quite, And laid the love-juice on some true-love's sight. Of thy misprision must perforce ensue Some true-love turned, and not a false turned true. Puck. Then fate o’errules; that, one man holding

troth,
A million fail, confounding oath on oath.

Obe. About the wood go swifter than the wind,
And Helena of Athens look thou find.
All fancy-sick she is, and pale of cheer 3
With sighs of love, that cost the fresh blood dear.
By some illusion see thou bring her here;
I'll charm his eyes, against she doth appear.
Puck. I

I go; look, how I go;
Swifter than arrow from the Tartar's bow. [Exit.
Obe. Flower of this purple dye,
Hit with Cupid's archery,
Sink in apple of his eye!
When his love he doth espy,
Let her shine as gloriously
As the Venus of the sky. -
When thou wak'st, if she be by,
Beg of her for remedy.

go,

1 A touch anciently signified a trick.
2 “ On a misprised mood," i. e. in a mistaken manner.
3 Cheer here signifies countenance, from cera (Ital.).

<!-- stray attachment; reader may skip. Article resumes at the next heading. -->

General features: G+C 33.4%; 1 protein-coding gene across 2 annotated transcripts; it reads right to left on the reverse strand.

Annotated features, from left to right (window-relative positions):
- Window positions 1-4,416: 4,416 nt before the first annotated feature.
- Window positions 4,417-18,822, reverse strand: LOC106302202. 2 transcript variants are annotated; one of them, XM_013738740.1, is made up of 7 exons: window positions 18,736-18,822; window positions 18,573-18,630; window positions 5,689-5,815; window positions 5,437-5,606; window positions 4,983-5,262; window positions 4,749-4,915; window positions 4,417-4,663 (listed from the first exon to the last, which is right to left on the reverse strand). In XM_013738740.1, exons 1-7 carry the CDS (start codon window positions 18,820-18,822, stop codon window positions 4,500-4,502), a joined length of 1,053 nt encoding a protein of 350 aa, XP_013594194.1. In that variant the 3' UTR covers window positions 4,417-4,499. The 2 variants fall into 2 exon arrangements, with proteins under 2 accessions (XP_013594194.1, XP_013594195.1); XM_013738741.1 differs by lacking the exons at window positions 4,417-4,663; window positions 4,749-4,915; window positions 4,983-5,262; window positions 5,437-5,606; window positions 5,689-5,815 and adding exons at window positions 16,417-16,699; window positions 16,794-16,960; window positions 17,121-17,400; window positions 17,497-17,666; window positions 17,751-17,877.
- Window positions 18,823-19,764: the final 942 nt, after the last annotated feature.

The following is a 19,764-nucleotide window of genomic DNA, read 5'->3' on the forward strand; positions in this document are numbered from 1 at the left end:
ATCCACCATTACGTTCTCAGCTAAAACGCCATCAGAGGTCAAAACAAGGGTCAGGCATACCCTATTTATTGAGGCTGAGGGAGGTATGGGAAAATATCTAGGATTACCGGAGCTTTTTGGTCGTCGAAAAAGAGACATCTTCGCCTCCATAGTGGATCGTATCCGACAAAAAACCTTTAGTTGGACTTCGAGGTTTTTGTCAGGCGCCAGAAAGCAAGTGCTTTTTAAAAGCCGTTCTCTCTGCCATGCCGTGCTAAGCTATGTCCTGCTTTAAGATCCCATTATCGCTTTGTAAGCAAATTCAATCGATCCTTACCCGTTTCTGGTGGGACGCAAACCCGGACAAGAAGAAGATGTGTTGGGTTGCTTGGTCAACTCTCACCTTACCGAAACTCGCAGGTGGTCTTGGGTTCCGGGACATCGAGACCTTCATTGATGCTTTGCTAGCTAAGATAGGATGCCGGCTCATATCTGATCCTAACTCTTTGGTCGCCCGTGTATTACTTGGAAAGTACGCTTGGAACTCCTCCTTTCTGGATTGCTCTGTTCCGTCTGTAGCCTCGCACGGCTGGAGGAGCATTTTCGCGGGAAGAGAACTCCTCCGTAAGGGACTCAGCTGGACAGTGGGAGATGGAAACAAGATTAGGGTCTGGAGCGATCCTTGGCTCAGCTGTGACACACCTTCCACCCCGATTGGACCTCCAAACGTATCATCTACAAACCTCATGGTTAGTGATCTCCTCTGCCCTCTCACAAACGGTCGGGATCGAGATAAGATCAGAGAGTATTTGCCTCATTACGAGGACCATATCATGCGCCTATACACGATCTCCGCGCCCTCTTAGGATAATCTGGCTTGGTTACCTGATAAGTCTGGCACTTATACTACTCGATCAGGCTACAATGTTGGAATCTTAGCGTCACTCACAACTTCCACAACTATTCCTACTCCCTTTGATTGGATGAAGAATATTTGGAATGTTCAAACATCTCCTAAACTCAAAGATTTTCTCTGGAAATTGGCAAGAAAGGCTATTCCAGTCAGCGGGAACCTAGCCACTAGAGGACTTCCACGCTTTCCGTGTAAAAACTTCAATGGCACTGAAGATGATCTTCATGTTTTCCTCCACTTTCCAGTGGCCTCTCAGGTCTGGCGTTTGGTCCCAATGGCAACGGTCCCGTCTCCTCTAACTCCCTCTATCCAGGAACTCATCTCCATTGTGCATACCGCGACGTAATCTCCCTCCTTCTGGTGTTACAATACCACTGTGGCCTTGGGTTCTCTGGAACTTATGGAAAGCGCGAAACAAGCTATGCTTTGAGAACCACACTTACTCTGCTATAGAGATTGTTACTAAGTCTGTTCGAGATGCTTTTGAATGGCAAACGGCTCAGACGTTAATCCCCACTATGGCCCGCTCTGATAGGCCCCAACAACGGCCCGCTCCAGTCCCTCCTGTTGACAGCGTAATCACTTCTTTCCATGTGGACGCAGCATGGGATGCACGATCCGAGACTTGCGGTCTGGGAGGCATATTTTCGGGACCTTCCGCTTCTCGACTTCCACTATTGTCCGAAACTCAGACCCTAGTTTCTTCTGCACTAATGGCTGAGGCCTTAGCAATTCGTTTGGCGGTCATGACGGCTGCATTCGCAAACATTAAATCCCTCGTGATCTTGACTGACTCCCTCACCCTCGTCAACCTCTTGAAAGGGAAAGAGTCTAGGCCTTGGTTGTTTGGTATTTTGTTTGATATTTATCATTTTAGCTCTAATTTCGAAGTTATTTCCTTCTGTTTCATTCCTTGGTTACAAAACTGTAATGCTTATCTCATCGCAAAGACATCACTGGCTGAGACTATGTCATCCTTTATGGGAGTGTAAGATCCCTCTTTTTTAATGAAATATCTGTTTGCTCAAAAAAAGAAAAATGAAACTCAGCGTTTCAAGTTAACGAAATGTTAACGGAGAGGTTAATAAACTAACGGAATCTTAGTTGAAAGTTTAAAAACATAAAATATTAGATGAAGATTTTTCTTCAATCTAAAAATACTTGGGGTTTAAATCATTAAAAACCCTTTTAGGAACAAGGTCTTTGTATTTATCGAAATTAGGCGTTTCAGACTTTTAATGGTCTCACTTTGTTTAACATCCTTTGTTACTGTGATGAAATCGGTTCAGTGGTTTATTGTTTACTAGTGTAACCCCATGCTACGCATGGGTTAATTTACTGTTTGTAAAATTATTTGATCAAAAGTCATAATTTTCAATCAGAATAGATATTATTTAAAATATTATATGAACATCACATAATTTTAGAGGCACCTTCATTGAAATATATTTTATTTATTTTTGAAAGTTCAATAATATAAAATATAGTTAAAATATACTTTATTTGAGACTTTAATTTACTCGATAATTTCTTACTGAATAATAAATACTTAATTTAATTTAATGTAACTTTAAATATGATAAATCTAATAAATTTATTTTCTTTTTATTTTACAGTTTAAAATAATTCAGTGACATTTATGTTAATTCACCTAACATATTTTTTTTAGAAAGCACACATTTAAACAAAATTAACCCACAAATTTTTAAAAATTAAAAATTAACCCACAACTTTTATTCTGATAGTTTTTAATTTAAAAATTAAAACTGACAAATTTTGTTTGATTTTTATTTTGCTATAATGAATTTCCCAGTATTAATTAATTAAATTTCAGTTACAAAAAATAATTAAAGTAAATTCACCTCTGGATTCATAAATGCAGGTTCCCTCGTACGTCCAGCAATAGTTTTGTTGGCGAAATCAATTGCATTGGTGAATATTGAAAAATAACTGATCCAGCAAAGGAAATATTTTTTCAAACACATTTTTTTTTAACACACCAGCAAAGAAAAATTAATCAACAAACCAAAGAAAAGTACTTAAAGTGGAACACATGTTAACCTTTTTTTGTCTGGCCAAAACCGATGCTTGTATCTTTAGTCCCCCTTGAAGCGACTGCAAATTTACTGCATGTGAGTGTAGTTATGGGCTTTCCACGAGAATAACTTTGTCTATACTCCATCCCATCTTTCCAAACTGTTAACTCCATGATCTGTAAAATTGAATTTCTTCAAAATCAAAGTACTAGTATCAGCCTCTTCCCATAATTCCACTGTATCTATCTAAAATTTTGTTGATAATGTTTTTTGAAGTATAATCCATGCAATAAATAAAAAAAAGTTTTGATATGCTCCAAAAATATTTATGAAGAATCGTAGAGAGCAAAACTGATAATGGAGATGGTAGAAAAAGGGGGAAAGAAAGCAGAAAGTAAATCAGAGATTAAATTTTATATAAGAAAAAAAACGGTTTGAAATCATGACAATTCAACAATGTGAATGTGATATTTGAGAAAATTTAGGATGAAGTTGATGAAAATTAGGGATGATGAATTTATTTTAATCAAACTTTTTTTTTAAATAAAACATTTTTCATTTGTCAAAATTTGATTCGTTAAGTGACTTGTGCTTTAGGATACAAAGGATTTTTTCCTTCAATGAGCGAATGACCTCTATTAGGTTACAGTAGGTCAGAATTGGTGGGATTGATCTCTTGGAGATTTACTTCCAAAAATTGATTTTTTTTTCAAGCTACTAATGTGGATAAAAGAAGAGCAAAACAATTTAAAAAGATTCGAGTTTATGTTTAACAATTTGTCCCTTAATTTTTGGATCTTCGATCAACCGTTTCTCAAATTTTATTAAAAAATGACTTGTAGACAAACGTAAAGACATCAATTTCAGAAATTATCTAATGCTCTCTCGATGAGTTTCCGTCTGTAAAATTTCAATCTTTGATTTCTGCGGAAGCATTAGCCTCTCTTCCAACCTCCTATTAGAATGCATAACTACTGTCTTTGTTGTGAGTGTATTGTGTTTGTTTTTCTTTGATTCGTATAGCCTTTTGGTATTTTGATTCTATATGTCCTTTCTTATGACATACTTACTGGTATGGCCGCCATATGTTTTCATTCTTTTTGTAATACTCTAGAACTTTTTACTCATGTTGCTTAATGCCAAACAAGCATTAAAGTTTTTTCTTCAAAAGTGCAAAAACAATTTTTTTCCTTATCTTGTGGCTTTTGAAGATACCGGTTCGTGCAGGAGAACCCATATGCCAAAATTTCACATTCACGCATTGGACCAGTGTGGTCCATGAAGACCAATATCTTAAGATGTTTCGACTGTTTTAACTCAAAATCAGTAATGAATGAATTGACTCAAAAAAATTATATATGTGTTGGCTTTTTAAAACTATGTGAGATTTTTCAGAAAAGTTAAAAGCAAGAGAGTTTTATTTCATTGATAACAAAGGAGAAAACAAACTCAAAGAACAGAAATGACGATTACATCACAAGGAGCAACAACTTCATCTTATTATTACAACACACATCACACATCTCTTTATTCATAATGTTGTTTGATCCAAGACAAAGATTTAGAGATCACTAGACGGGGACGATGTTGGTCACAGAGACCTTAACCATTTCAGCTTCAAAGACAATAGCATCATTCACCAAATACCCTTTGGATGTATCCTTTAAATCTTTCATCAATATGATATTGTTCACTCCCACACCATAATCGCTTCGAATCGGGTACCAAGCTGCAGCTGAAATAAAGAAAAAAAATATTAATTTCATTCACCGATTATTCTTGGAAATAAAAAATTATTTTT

4 Alluding to the ancient supposition, that every sigh was indulged at the expense of a drop of blood.

Re-enter Puck.
Puck. Captain of our fairy band,
Helena is here at hand;
And the youth mistook by me,
Pleading for a lover's fee.
Shall we their fond pageant see?
Lord, what fools these mortals be!

Obe. Stand aside; the noise they make,
Will cause Demetrius to awake.

Puck. Then will two at once woo one;
That must needs be sport alone;
And those things do best please me,
That befall preposterously.

Enter LYSANDER and HELENA. Lys. Why should you think, that I should woo in

scorn? Scorn and derision never come in tears. Look, when I vow, I weep; and vows so born

In their nativity all truth appears. How can these things in me seem scorn to you, Bearing the badge of faith, to prove them true ? Hel. You do advance your cunning more and

more. When truth kills truth, O devilish holy fray! These vows are Hermia's. Will you give her o'er ?

Weigh oath with oath, and you will nothing weigh. Your vows, to her and me, put in two scales, Will even weigh; and both as light as tales.

Lys. I had no judgment when to her I swore.
Hel. Nor none, in my mind, now you give her o’er.
Lys. Demetrius loves her, and he loves not you.
Dem. [Awaking.] O Helen, goddess, nymph, per-

fect divine!
To what, my love, shall I compare thine eyne ?
Crystal is muddy. O, how ripe in show
Thy lips, those kissing cherries, tempting grow !
That pure congealed white, high Taurus's snow,
Fanned with the eastern wind, turns to a crow,
When thou hold'st up thy hand. O let me kiss
This princess of pure white, this seal of bliss !

Hel. O spite! O hell! I see you all are bent